Your brand: it’s more than what you look like. It’s what you do. That’s why brand needs a seat in the C-suite.
Case in point: this week The John Lewis Partnership launched a new visual identity with a powerful message – then immediately undermined that message with its actions.
The company is owned by its employees, and that’s the point of difference that comes across loud and proud in its new logos, packaging, livery and TV ads. John Lewis and Waitrose have both added “& Partners” to their names and logomarks, and the new TV ad ends with the line, “If you’re part of it, you put your heart into it”.
But 270 of those partners won’t be part of it for much longer. Back office staff in 50 shops recently found out they’re losing their jobs. The company’s actions don’t match its message.
The message – the logomark, the feelgood ad – has been crafted with careful attention to brand. It doesn’t look like hiring/firing decisions are getting the same attention.
The result: the value the company can get out of its new brand just dropped.
Your brand is much more than a set of rules about colours, type and taglines. It’s everything that makes your organisation distinct. That makes it a powerful tool you can use to make meaningful connections and improvements for your business.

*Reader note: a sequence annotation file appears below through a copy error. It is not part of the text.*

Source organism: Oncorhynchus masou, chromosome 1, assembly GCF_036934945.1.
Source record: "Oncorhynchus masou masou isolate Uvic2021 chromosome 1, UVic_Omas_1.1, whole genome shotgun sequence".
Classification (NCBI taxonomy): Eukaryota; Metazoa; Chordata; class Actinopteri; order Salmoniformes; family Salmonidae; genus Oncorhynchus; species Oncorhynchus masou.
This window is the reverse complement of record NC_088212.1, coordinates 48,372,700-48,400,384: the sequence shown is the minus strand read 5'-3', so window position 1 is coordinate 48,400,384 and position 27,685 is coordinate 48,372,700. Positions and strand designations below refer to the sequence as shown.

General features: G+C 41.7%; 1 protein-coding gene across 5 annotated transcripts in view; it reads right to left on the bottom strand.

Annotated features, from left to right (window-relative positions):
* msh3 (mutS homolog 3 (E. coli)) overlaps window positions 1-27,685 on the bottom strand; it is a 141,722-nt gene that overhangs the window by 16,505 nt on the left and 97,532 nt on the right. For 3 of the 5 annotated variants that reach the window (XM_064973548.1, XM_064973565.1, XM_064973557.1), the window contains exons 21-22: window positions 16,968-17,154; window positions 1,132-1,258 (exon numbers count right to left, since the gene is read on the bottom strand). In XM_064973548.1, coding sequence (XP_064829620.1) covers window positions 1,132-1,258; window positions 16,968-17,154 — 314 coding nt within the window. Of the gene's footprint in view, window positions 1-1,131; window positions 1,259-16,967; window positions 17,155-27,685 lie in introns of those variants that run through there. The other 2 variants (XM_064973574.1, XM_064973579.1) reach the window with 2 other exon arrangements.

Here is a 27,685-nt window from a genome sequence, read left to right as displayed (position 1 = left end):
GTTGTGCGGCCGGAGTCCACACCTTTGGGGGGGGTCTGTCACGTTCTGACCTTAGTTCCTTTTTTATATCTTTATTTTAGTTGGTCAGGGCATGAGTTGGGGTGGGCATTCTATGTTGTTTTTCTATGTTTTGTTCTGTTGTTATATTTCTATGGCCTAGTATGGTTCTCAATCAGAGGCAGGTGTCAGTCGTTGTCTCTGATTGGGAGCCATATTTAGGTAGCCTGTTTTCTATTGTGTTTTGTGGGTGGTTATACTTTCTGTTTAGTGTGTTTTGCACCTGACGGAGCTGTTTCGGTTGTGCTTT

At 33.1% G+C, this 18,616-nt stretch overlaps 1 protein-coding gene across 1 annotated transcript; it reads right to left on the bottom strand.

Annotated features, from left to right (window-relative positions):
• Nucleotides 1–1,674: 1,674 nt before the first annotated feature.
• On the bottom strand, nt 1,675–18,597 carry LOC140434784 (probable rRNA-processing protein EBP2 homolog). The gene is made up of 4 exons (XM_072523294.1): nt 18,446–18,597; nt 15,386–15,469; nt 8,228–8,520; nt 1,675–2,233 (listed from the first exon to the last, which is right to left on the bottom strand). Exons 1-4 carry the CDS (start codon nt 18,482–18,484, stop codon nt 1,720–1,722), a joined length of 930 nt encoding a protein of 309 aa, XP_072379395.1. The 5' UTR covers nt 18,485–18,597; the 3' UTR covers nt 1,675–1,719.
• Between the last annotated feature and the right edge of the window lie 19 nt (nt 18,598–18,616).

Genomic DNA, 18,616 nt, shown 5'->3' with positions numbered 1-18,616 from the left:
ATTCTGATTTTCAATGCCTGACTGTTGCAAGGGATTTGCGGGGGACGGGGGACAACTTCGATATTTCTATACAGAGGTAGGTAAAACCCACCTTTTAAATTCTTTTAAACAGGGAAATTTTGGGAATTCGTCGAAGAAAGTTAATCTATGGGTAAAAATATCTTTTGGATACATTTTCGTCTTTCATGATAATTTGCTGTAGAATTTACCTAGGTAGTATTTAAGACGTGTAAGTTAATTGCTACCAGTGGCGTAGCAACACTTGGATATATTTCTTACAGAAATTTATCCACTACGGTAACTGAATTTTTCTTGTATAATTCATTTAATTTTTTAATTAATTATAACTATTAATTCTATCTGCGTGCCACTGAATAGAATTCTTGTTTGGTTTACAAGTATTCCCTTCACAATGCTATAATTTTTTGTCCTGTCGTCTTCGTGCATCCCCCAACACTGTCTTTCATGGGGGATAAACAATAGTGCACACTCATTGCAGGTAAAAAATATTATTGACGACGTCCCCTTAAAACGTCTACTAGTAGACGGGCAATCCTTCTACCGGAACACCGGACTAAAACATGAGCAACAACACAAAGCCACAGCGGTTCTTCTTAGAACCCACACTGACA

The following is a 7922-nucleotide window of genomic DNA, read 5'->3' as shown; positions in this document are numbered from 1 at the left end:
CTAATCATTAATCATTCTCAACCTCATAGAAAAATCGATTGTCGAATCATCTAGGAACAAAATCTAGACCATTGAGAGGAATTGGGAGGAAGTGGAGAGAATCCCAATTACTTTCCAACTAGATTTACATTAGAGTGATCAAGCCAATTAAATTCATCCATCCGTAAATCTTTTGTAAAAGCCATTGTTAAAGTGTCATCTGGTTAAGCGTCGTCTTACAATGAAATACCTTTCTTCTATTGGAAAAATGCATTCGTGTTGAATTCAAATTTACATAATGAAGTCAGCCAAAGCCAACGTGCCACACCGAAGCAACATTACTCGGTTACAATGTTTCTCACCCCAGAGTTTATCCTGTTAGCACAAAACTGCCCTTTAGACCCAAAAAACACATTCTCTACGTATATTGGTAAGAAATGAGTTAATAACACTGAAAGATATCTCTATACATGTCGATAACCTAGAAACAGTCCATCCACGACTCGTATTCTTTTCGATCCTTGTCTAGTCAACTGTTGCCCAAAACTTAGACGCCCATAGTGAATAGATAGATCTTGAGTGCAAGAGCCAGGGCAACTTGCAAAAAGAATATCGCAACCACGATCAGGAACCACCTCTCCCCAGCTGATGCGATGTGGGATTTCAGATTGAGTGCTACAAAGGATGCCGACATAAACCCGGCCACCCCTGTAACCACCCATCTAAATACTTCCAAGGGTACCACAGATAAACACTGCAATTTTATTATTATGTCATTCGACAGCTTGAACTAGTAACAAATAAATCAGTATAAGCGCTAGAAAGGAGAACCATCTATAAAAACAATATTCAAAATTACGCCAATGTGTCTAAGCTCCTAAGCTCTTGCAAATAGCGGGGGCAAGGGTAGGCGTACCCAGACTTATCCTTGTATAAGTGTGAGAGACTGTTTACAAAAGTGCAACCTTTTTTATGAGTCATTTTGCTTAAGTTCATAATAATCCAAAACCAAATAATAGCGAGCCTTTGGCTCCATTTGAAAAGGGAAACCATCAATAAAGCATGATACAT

As with many powerful tools, you’ll get the best results when your brand is wielded by an expert. But in our experience, companies don’t always make the most of their in-house brand experts, who work as design police most of the time and only get to flex their muscles when it’s time for a rebrand. Brand people are worth so much more: companies who base their behaviour on their brand, not just their look, grow twice as fast as others.
We can only speculate about The John Lewis Partnership’s organisational structure, of course. But if there’d been a brand person in the room when the company decided to fire 270 partners, we imagine they’d at least have questioned the timing.
And if that person had director-level power, maybe they could have challenged the decision itself – in the same way brand managers challenge stretched logos or incorrect typefaces. “This goes against our brand. We’re a partnership – that’s how our customers know we’re John Lewis and not some other retailer. Are we sure this is the right decision for us?” There will always be times when the bottom line has the final say – but brand should always factor into the decision.
We want to help you make sure your messages and actions are aligned under a coherent brand. We’ve assessed and aligned mismatches between identity and behaviour for clients like the PSR, and the Government Office for Science.